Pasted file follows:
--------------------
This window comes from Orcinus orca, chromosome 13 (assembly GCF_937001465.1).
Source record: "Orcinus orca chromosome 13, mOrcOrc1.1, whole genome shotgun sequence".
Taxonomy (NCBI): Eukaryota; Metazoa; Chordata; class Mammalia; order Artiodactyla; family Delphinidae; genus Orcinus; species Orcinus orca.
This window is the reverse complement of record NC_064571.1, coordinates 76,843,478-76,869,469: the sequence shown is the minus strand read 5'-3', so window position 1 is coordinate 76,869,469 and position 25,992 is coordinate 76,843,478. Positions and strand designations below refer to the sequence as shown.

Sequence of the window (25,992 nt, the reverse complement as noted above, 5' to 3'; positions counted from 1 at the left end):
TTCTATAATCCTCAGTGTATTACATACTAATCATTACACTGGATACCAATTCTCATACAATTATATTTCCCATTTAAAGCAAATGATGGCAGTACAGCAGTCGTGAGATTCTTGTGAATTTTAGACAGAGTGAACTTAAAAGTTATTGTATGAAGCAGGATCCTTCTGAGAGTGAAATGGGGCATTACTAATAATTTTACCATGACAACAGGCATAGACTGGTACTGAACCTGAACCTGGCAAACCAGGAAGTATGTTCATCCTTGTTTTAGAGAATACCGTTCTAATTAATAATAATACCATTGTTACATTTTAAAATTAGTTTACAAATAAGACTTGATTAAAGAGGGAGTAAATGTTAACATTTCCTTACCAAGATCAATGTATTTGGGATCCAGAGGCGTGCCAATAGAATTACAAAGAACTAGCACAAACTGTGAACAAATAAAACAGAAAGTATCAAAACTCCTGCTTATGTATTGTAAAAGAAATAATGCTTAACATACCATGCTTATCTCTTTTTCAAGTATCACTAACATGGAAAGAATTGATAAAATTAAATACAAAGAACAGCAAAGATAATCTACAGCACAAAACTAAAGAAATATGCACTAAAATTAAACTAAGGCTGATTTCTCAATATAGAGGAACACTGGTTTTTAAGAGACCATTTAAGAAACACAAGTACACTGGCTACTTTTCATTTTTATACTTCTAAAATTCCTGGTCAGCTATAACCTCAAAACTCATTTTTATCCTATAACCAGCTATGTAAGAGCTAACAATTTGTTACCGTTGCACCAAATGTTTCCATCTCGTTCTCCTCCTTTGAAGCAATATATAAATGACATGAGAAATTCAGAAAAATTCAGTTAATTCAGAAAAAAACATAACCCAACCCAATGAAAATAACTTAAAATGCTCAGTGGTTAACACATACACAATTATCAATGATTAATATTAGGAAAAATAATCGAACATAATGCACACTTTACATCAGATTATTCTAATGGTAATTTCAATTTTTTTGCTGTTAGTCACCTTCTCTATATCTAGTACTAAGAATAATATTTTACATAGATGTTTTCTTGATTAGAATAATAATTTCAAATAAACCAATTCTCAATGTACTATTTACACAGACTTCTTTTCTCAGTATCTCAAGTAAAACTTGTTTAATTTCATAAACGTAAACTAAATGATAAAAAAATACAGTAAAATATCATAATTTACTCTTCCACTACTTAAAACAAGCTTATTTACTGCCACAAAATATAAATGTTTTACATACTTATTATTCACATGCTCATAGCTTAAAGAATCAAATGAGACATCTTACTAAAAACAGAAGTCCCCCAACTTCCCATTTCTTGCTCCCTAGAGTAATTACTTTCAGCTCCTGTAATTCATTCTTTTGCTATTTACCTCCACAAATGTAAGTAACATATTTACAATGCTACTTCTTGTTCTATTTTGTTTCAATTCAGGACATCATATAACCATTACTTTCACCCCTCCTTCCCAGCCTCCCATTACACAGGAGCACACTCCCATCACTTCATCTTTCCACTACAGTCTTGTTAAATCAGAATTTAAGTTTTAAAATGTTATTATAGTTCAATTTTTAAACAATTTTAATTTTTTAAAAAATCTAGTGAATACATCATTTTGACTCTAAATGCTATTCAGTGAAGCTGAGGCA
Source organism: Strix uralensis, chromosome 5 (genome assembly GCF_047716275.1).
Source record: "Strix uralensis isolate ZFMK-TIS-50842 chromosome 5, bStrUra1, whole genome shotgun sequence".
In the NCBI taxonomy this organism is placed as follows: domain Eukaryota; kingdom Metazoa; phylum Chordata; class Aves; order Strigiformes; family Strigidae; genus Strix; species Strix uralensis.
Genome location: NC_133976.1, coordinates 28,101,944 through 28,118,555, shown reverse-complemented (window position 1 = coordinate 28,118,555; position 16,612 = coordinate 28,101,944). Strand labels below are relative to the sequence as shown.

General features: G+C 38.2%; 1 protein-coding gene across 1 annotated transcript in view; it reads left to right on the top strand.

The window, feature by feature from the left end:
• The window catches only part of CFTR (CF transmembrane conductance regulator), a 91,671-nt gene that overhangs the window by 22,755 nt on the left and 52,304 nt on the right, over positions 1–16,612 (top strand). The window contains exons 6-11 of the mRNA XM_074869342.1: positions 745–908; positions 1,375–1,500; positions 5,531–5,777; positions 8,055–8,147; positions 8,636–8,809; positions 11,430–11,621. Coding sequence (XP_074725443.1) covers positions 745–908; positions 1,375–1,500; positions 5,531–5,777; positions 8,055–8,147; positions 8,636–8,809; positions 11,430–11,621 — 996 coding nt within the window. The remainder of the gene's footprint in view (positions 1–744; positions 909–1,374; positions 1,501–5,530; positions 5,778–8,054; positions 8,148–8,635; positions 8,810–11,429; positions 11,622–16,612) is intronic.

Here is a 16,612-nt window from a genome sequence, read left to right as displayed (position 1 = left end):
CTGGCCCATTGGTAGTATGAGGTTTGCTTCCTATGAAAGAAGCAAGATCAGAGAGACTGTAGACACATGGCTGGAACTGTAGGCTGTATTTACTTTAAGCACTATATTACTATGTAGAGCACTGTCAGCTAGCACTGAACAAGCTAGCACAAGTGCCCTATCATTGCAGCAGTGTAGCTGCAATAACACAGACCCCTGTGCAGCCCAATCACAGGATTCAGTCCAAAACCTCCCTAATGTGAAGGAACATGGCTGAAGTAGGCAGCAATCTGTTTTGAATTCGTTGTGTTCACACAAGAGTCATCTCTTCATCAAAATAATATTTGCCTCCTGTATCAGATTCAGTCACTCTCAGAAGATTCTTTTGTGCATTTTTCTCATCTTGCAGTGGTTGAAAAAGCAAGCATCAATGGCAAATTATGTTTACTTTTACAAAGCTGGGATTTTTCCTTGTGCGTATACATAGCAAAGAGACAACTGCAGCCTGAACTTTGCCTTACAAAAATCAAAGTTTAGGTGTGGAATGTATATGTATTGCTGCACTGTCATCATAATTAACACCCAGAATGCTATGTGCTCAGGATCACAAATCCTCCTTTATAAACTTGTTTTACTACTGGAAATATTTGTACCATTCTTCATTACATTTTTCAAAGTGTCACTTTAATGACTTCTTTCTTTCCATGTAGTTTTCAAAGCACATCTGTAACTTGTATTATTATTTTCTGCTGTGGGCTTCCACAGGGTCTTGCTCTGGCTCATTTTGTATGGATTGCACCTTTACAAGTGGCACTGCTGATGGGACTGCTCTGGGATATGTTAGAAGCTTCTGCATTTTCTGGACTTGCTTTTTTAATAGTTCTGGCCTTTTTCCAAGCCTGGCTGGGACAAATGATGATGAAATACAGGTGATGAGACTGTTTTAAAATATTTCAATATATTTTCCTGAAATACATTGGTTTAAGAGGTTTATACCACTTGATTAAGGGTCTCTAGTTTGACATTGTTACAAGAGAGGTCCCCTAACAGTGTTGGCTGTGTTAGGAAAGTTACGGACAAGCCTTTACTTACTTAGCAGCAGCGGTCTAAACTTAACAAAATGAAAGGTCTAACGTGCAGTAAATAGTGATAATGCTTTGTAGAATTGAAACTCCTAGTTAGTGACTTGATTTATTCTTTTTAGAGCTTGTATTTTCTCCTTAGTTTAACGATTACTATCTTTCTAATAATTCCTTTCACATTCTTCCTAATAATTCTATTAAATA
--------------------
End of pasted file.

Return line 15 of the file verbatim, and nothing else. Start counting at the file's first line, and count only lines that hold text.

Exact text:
CTGGCCCATTGGTAGTATGAGGTTTGCTTCCTATGAAAGAAGCAAGATCAGAGAGACTGTAGACACATGGCTGGAACTGTAGGCTGTATTTACTTTAAGCACTATATTACTATGTAGAGCACTGTCAGCTAGCACTGAACAAGCTAGCACAAGTGCCCTATCATTGCAGCAGTGTAGCTGCAATAACACAGACCCCTGTGCAGCCCAATCACAGGATTCAGTCCAAAACCTCCCTAATGTGAAGGAACATGGCTGAAGTAGGCAGCAATCTGTTTTGAATTCGTTGTGTTCACACAAGAGTCATCTCTTCATCAAAATAATATTTGCCTCCTGTATCAGATTCAGTCACTCTCAGAAGATTCTTTTGTGCATTTTTCTCATCTTGCAGTGGTTGAAAAAGCAAGCATCAATGGCAAATTATGTTTACTTTTACAAAGCTGGGATTTTTCCTTGTGCGTATACATAGCAAAGAGACAACTGCAGCCTGAACTTTGCCTTACAAAAATCAAAGTTTAGGTGTGGAATGTATATGTATTGCTGCACTGTCATCATAATTAACACCCAGAATGCTATGTGCTCAGGATCACAAATCCTCCTTTATAAACTTGTTTTACTACTGGAAATATTTGTACCATTCTTCATTACATTTTTCAAAGTGTCACTTTAATGACTTCTTTCTTTCCATGTAGTTTTCAAAGCACATCTGTAACTTGTATTATTATTTTCTGCTGTGGGCTTCCACAGGGTCTTGCTCTGGCTCATTTTGTATGGATTGCACCTTTACAAGTGGCACTGCTGATGGGACTGCTCTGGGATATGTTAGAAGCTTCTGCATTTTCTGGACTTGCTTTTTTAATAGTTCTGGCCTTTTTCCAAGCCTGGCTGGGACAAATGATGATGAAATACAGGTGATGAGACTGTTTTAAAATATTTCAATATATTTTCCTGAAATACATTGGTTTAAGAGGTTTATACCACTTGATTAAGGGTCTCTAGTTTGACATTGTTACAAGAGAGGTCCCCTAACAGTGTTGGCTGTGTTAGGAAAGTTACGGACAAGCCTTTACTTACTTAGCAGCAGCGGTCTAAACTTAACAAAATGAAAGGTCTAACGTGCAGTAAATAGTGATAATGCTTTGTAGAATTGAAACTCCTAGTTAGTGACTTGATTTATTCTTTTTAGAGCTTGTATTTTCTCCTTAGTTTAACGATTACTATCTTTCTAATAATTCCTTTCACATTCTTCCTAATAATTCTATTAAATA